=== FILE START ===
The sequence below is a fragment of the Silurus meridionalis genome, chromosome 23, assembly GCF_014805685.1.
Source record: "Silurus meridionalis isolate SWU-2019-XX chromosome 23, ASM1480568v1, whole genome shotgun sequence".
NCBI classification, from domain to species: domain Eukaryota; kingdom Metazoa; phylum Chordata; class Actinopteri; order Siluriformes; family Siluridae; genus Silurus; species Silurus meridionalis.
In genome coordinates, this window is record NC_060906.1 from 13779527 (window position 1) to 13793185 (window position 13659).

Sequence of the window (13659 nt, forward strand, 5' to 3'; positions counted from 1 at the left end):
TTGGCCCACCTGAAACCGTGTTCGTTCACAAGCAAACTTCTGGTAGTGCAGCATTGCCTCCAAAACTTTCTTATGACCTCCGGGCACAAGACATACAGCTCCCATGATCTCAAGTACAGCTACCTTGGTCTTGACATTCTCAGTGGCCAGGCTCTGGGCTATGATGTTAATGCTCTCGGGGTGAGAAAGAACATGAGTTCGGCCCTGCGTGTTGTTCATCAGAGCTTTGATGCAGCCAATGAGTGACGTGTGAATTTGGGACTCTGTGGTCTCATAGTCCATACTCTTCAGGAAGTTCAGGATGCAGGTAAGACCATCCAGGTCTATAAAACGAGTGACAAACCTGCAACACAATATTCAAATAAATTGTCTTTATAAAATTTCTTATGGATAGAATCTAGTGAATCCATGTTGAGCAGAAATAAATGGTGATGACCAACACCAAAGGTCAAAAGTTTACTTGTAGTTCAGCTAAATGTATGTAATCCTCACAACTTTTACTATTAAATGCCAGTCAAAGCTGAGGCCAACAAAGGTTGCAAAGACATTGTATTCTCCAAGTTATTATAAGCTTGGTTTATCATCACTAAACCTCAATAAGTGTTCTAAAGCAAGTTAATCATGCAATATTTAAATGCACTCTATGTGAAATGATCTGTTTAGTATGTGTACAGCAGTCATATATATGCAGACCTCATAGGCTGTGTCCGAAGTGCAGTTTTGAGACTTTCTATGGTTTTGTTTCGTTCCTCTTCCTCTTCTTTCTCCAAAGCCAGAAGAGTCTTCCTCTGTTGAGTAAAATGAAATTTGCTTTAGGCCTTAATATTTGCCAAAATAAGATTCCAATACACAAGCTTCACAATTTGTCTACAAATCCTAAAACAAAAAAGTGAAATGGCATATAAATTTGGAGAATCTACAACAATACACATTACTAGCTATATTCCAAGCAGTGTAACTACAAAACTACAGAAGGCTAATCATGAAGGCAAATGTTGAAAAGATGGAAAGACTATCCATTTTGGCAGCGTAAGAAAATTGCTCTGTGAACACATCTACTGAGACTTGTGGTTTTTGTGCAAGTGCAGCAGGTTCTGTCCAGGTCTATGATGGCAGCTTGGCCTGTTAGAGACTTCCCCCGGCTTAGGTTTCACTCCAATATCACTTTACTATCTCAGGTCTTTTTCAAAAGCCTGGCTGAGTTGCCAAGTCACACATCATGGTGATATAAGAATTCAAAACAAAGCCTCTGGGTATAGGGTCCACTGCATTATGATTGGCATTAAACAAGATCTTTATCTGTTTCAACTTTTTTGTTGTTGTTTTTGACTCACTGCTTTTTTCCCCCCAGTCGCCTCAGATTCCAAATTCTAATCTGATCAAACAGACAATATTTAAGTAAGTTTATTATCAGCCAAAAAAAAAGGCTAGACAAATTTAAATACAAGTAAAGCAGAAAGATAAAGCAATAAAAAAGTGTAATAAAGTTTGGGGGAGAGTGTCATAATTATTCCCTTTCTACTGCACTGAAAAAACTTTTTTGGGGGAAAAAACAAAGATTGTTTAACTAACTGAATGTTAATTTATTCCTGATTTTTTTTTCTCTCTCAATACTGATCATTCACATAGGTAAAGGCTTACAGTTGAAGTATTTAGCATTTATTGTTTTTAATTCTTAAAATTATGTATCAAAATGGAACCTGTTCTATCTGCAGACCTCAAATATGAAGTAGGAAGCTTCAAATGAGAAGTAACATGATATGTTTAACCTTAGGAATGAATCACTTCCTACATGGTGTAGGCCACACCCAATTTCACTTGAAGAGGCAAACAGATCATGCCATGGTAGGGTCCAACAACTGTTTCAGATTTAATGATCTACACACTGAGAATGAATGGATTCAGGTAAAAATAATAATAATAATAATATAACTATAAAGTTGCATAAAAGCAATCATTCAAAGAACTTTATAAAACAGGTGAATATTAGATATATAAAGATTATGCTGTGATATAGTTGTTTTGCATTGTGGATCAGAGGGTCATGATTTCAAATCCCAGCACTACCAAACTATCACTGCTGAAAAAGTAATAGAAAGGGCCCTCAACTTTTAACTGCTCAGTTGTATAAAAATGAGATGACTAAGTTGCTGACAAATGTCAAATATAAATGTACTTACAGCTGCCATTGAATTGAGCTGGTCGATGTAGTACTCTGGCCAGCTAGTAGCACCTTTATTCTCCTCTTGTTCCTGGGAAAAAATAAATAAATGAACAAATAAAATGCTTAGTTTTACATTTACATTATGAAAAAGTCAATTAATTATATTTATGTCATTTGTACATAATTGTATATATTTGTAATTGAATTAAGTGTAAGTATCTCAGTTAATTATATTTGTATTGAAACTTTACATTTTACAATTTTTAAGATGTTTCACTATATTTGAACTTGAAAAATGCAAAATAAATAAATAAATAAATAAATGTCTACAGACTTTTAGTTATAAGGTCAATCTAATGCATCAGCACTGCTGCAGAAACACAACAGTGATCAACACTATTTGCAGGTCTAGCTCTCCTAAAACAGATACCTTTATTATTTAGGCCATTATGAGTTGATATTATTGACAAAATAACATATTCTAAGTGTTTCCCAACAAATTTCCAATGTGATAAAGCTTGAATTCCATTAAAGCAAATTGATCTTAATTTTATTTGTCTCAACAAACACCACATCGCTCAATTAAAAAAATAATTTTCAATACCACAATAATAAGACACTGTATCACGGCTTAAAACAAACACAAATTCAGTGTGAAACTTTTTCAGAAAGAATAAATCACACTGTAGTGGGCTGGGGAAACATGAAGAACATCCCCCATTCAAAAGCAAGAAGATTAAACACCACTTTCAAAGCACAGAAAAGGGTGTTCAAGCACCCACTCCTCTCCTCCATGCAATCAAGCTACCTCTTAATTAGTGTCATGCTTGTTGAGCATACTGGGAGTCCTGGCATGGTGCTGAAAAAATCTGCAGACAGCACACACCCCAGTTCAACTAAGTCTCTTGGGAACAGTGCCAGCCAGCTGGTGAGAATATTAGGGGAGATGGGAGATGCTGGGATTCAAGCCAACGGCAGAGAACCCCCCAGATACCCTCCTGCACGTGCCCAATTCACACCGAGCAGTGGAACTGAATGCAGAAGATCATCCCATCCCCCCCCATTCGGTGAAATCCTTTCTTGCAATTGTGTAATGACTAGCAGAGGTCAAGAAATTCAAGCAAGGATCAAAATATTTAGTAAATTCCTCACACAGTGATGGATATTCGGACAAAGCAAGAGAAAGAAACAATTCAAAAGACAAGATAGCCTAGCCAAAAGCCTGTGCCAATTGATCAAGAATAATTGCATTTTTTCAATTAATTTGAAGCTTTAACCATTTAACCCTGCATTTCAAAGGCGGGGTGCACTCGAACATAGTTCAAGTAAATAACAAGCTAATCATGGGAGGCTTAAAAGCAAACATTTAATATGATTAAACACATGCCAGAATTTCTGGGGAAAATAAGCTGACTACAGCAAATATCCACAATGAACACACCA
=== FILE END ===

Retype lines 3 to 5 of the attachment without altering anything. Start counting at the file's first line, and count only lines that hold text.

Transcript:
NCBI classification, from domain to species: domain Eukaryota; kingdom Metazoa; phylum Chordata; class Actinopteri; order Siluriformes; family Siluridae; genus Silurus; species Silurus meridionalis.
In genome coordinates, this window is record NC_060906.1 from 13779527 (window position 1) to 13793185 (window position 13659).

Sequence of the window (13659 nt, forward strand, 5' to 3'; positions counted from 1 at the left end):